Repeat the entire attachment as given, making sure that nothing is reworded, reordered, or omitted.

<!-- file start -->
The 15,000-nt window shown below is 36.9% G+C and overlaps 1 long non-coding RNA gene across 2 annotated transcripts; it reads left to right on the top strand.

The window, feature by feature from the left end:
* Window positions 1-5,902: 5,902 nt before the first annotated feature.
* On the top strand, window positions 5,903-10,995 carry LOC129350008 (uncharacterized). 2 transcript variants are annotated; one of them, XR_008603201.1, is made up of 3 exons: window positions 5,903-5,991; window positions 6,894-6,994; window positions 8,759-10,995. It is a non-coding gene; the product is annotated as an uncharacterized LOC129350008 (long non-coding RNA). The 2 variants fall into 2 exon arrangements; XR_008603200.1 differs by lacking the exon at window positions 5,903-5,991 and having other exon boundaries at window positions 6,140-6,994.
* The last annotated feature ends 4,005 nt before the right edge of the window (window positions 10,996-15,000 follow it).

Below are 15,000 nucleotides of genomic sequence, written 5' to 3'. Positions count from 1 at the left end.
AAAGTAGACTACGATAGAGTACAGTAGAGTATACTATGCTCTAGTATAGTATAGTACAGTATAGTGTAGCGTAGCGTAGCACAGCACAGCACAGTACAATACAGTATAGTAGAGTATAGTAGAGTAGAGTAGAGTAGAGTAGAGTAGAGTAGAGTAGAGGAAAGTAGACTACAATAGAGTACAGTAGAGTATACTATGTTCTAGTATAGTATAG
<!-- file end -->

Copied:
The 15,000-nt window shown below is 36.9% G+C and overlaps 1 long non-coding RNA gene across 2 annotated transcripts; it reads left to right on the top strand.

The window, feature by feature from the left end:
* Window positions 1-5,902: 5,902 nt before the first annotated feature.
* On the top strand, window positions 5,903-10,995 carry LOC129350008 (uncharacterized). 2 transcript variants are annotated; one of them, XR_008603201.1, is made up of 3 exons: window positions 5,903-5,991; window positions 6,894-6,994; window positions 8,759-10,995. It is a non-coding gene; the product is annotated as an uncharacterized LOC129350008 (long non-coding RNA). The 2 variants fall into 2 exon arrangements; XR_008603200.1 differs by lacking the exon at window positions 5,903-5,991 and having other exon boundaries at window positions 6,140-6,994.
* The last annotated feature ends 4,005 nt before the right edge of the window (window positions 10,996-15,000 follow it).

Below are 15,000 nucleotides of genomic sequence, written 5' to 3'. Positions count from 1 at the left end.
AAAGTAGACTACGATAGAGTACAGTAGAGTATACTATGCTCTAGTATAGTATAGTACAGTATAGTGTAGCGTAGCGTAGCACAGCACAGCACAGTACAATACAGTATAGTAGAGTATAGTAGAGTAGAGTAGAGTAGAGTAGAGTAGAGTAGAGTAGAGGAAAGTAGACTACAATAGAGTACAGTAGAGTATACTATGTTCTAGTATAGTATAG